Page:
Two hundred one male and female subjects, aged 20 to 70 years, with elevated low-density lipoprotein cholesterol values (in the 75th to 95th percentiles), participated in a randomized, controlled, double-blind study using a new form of niacin (Enduracin), which employs a wax-matrix vehicle for sustained release. Four niacin treatment groups (daily doses of 2000, 1500,1250, and 1000 mg) were compared with placebo- and diet-treated controls to determine side-effect profile and optimal range of efficacy. The groups given 2000 and 1500 mg demonstrated significant reductions in values of low-density lipoprotein cholesterol (—26% and —19.3%, respectively), total cholesterol (—18.4% and —13.3%), and total cholesterol-high-density lipoprotein cholesterol ratio ( — 20.4% and —19.4%) when compared with diet- and placebo-treated controls. Smaller improvements were seen in high-density lipoprotein cholesterol and triglyceride levels. Blood chemistry monitoring indicated that reduction in low-density lipoprotein cholesterol level strongly correlated with an increase in baseline levels of some enzymes for niacintreated subjects. The improved side-effect profile of the wax-matrix form of niacin was particularly notable. The dropout rate due to side effects was only 3.4% and was coupled with good medication compliance.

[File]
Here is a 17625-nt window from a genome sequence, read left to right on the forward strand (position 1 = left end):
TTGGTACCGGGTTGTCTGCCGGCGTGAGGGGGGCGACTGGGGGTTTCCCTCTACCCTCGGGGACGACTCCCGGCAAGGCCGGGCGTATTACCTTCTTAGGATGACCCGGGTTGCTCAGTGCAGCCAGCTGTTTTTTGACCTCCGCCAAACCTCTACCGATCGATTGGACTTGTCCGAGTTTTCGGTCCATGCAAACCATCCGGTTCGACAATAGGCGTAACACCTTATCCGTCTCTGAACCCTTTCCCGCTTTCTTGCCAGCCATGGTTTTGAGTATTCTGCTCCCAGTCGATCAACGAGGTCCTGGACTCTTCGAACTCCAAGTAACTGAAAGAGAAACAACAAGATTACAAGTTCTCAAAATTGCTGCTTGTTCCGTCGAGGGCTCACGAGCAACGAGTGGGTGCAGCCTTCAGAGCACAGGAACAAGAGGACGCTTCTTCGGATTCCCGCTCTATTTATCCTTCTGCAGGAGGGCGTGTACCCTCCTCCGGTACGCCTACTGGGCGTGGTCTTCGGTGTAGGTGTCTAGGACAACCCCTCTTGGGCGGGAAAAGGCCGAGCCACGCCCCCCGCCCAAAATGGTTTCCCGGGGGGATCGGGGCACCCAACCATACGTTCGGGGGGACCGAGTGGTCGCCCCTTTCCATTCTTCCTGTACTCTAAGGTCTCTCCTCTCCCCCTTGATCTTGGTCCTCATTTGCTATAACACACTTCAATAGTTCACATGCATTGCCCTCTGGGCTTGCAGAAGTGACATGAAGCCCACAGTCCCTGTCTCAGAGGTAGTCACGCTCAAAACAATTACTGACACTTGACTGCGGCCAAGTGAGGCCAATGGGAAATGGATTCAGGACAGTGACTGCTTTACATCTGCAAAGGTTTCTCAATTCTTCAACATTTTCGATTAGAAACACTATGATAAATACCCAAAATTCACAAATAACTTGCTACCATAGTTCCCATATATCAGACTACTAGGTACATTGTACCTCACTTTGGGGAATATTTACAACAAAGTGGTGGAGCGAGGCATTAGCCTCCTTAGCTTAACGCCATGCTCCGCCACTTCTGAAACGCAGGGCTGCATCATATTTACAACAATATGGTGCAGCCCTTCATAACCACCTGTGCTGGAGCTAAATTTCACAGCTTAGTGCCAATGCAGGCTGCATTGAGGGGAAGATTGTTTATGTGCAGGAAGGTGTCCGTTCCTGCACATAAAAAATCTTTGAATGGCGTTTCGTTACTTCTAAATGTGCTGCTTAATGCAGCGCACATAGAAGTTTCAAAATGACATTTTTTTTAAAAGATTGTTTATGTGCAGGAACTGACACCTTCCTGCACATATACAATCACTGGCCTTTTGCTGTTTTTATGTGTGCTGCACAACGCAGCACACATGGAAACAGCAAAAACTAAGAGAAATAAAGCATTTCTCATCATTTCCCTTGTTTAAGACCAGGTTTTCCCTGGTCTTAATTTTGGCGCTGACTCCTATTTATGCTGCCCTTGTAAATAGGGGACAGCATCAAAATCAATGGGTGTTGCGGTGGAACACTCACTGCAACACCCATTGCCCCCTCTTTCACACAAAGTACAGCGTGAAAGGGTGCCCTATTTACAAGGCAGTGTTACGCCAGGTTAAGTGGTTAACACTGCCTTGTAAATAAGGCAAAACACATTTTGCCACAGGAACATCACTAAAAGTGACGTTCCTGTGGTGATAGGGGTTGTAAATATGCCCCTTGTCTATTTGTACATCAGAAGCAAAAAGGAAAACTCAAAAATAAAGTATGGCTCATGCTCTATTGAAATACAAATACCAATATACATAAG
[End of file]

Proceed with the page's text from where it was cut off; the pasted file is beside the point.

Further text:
(Arch Intern Med. 1991;151:1424-1432)
Keenan JM, Fontaine PL, Wenz JB, Myers S, Huang Z, Ripsin CM. Niacin RevisitedA Randomized, Controlled Trial of Wax-Matrix Sustained-Release Niacin in Hypercholesterolemia. Arch Intern Med. 1991;151(7):1424–1432. doi:10.1001/archinte.1991.00400070172024
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